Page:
I would like to suggest a long Walgreen’s (WAG), short CVS (equal size) pair trade. Currently trading at 35.67 and 47.43 respectively. I expect a 20% return on the long/short position over the next year, with no market or industry correlation. Given the quantity and quality of available research and assuming familiarity of most investors with these companies, I will not go into a detailed description of the business.
Historically, WAG was considered the better company. This can be seen in comparing the trading multiples for both companies. From 1998 through 2007, WAG garnered a premium valuation to CVS, Initially, this premium was very high around 50%-75% (looking at either P/E or EV/EBITDA ratios). Over time this premium narrowed, until late 2007, when CVS overtook WAG. They have been trading in a much narrower range since, with WAG still more expensive most of the time.
Did WAG justify the premium multiple? Well, that depends on the timeframe measured, but generally it did not.
While WAG maintained, and continues to maintain a ~5% ROC advantage over CVS, CVS matched WAG on growth until 2007 and them steamrolled ahead with the 2006 Caremark acquisition. At the same time, we got a stronger multiple compression at WAG. From the end of 1998 to today CVS returned about 70% to investors (plus dividends) compared with a 20% return for WAG (again plus dividends).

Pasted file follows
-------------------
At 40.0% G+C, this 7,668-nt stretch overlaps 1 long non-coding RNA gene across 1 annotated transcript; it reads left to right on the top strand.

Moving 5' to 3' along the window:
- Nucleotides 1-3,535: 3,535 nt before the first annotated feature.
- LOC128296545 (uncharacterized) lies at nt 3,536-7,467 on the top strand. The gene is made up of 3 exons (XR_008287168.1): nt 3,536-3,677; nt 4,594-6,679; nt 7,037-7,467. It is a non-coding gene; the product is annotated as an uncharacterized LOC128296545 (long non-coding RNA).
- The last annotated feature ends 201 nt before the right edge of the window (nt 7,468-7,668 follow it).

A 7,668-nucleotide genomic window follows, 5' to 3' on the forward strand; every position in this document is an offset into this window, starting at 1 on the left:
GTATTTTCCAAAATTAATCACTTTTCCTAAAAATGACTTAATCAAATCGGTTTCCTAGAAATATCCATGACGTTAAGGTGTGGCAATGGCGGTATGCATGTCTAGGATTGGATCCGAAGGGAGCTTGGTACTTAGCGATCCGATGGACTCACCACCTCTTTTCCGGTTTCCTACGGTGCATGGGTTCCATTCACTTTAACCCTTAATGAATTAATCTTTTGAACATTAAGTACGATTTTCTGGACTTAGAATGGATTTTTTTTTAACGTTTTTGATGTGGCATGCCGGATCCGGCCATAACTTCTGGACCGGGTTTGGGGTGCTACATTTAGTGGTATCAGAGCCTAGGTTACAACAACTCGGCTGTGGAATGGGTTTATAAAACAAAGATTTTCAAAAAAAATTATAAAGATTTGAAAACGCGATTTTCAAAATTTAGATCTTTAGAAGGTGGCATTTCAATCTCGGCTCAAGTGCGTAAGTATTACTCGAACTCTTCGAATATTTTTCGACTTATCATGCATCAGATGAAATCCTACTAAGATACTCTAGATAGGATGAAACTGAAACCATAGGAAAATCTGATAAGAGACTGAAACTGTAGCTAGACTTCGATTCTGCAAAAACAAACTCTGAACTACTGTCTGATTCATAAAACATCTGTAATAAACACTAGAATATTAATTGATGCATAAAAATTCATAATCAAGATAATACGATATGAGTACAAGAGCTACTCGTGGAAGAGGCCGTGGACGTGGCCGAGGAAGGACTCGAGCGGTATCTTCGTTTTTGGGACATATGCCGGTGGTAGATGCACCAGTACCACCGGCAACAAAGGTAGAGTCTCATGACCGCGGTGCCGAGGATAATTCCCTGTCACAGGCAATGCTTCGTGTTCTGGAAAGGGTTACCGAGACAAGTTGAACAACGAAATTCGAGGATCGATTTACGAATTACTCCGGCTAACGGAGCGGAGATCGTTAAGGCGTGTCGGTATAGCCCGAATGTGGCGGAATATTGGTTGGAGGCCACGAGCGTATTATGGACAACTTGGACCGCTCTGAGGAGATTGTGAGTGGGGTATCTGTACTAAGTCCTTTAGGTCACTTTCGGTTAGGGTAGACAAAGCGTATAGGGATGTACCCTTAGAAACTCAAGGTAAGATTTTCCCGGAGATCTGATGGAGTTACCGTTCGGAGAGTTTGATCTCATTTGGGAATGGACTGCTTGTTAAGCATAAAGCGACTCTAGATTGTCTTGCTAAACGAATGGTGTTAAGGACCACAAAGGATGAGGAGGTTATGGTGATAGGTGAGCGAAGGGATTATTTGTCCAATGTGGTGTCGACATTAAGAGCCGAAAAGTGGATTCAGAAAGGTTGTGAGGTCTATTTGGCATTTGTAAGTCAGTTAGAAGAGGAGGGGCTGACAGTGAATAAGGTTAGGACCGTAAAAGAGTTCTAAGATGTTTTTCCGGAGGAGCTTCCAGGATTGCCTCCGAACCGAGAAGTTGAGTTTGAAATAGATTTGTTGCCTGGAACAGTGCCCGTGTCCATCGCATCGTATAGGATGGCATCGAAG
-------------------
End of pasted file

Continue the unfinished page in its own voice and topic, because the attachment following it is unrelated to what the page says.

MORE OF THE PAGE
So where are we now?
It seems that the two companies have traded places in the eyes of the market, with CVS now trading at a ~20% premium to WAG. This is not without cause, as WAG has been having some issues lately, most notably, the feud with Express Scripts (now largely resolved) to the costly Alliance Boots acquisition.
So where is the opportunity?
I contend that despite the recent noise, bloopers, and setbacks, WAG is still the better company, with higher return on capital and lower leverage. In any event, CVS does not deserve current the multiple premium.
By going long WAG and short CVS I believe investors stand a good chance of capturing ~20% as the valuation gap closes. In any event I view the investment as extremely low risk, given the size of the companies (which practically rules out any buyout scenario), and relatively stable industry characteristics.
The Statistical Arbitrage Case:
1. Percent of the time in the last 10 years that CVS traded at more than a 20% trailing normalized P/E premium to WAG: Less than 1%
2. Median WAG 1 year outperformance when CVS traded at over 15% premium: 14%
3. Median WAG 1 year outperformance when CVS traded at over 20% premium: 26%
These are both excellent companies, but at the current valuation, I find neither extremely compelling on a stand alone basis. I think that as a pair trade this presents an attractive risk/reward case.